On Fri, 20 Jun 2003, sweetleaf wrote:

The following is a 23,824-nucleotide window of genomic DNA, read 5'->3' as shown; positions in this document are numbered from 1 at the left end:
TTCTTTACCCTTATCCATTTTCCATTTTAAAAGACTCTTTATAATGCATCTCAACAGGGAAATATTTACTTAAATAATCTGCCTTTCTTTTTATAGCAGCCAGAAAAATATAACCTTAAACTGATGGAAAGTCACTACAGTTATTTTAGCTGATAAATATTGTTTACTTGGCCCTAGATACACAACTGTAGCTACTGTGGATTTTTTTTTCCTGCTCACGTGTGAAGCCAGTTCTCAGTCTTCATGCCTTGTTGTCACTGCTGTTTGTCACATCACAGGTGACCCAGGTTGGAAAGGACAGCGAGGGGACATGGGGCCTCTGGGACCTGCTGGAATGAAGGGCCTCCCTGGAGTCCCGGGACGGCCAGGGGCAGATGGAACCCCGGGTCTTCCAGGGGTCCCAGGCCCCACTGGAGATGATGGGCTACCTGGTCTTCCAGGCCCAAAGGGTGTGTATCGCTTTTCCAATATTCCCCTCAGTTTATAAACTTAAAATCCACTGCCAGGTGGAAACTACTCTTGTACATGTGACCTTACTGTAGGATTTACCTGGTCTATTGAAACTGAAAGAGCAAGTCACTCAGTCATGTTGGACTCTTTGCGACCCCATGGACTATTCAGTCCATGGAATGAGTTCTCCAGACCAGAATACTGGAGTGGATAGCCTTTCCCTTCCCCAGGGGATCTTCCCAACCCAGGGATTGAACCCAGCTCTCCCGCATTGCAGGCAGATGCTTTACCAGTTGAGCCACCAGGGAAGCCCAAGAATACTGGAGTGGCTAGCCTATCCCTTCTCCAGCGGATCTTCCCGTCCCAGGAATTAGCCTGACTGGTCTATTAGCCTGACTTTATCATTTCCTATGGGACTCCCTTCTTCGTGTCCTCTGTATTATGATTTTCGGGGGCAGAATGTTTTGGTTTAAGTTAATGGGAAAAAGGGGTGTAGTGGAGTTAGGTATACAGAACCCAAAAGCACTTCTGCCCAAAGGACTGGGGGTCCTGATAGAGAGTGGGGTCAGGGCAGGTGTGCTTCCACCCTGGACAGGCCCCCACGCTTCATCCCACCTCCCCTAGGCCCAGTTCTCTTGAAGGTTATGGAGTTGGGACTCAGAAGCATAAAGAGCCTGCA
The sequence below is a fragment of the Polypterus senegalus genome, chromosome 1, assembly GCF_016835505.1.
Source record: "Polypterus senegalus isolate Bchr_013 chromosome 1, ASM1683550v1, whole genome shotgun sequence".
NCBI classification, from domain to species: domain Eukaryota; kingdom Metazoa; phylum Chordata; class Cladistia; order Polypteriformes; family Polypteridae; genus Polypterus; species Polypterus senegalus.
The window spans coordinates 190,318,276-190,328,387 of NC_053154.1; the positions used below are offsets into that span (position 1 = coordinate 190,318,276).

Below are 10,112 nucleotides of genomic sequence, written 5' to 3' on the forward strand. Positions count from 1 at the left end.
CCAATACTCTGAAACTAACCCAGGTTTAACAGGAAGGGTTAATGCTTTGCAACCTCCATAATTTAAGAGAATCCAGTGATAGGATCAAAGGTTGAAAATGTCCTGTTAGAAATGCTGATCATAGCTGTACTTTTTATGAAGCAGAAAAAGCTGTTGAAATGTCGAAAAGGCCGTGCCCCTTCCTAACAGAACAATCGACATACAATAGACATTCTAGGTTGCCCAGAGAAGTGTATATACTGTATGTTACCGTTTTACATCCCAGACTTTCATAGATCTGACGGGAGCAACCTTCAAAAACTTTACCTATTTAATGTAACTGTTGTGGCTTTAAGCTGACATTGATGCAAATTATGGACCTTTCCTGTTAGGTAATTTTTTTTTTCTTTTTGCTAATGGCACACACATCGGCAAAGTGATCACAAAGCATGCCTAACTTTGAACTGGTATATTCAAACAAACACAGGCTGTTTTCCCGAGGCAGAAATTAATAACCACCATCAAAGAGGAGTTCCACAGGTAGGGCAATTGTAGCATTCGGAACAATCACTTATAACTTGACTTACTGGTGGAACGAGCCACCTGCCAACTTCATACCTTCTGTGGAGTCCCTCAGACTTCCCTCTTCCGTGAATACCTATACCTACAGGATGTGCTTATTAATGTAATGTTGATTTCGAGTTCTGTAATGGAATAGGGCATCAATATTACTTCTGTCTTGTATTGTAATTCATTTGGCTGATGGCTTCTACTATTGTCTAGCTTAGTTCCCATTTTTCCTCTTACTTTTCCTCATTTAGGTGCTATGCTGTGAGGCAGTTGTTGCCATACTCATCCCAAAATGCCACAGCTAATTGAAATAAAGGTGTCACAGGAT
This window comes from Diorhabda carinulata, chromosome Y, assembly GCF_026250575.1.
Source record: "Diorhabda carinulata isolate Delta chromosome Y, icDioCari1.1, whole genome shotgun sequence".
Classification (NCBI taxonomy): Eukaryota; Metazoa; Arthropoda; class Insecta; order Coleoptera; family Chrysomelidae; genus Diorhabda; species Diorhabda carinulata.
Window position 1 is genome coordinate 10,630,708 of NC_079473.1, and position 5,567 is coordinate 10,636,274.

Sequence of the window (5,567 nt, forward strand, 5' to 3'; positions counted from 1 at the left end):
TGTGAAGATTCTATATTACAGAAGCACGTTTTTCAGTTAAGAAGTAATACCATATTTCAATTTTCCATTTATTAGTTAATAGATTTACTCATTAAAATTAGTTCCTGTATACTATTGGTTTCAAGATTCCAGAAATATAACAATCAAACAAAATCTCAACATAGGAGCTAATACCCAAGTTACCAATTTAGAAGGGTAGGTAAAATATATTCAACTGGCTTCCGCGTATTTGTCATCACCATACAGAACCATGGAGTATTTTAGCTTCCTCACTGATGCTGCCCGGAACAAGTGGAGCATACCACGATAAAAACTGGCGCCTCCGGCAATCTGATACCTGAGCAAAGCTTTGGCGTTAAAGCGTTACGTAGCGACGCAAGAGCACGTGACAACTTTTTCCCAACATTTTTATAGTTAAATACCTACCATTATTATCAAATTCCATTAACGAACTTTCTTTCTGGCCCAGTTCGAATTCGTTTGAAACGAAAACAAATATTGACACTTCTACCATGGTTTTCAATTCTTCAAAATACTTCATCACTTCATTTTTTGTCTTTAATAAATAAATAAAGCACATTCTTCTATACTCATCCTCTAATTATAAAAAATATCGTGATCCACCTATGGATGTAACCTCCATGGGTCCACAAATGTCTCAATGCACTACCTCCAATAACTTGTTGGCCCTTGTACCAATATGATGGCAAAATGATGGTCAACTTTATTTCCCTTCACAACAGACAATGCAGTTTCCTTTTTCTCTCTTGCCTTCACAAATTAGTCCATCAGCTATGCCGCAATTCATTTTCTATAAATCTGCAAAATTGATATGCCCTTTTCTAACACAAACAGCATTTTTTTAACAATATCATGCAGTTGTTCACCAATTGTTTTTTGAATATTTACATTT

> I choose to use the entire disk during freebsd install. Ok, that creates > 1 really large slice correct? Now within this slice how may partitions > cam there be? I tried setting up /root /tmp /home /var /usr /sandbox/ > /private /storage ..... after adding sandbox and attempting to add > /private and /storage i saw that the partitions looked different in the > freebsd disk setup tool. I continued anyway but upon the system setting > up the previous entries and formatting them i received messages that > /private and /storate were not mountable or something like that...anyway > i had to start over and only add six partitions..well other that the > swap. Should i setup 2 slices? here is my current setup with the six > partitions. > > > df -h > Filesystem Size Used Avail Capacity Mounted on > /dev/ad0s1a 290M 274M -7.3M 103% / > devfs 1.0K 1.0K 0B 100% /dev > /dev/ad0s1f 965M 2.0K 888M 0% /home > /dev/ad0s1g 965M 2.0K 888M 0% /private > /dev/ad0s1e 484M 12K 445M 0% /tmp > /dev/ad0s1h 33G 1.7G 29G 6% /usr > /dev/ad0s1d 145M 9.7M 124M 7% /var I'm not sure if any changes have been introduced since 5.x but 'traditional" FreeBSD has a maximum of 4 slices (BIOS or DOS partitions) per disk, each of which can contain up to 8 partitions (the BSD filesystems, labelled a-h). Most commonly on a single hard drive system, you would either devote the whole disk to a single FreeBSD slice or have 1 DOS/Windows slice and 1 FreeBSD slice if you are dual-booting. You would only need additional FreeBSD slices if you need more partitions than a single slice allows. Within the main FreeBSD slice, partitions a and b are reserved for /root and swap respectively, and c refers to the partition as a whole; By convention, partition d was formerly reserved and while there's probably no problem now in using it as an ordinary partition it is not usually recommended for general use, leaving the available partitions e, f, g and h. How you divide up the remaining partitions depends mainly on what you are using the machine for and how much space any of those functions require. In general any sets of files you want contained for easy administration or to prevent conflicts with other files systems are best set up in their own partitions. You will definitely want /usr in its own partitions, and /var as well to prevent mail and logs spawned by a process running amok or as a result of a DOS attempt from filling up your other filesystems. /home is a good candidate for it's own partition as well to allow easy containment of users data for backups or moving to a different machine. If you are using the server for an ftp or file server, those data files are best stored on a dedicated partition as well. I'm not sure I'd bother giving /tmp it's own partition--applications that rely heavily on tmp space tend to use /usr/tmp or /var/tmp more often than /tmp anyways (at least in my experience), so I just make sure /var is large enough to hold it's own contents as well as any temporary files created by any applications. Depending on what you are using /private, /storage and /sandbox for you may want to set up a secondary slice to allow them to have their own partitions or set them up as separate filesystems within an existing partition. Cheers, Viktor _______________________________________________ [EMAIL PROTECTED] mailing list http://lists.freebsd.org/mailman/listinfo/freebsd-questions To unsubscribe, send any mail to "[EMAIL PROTECTED]"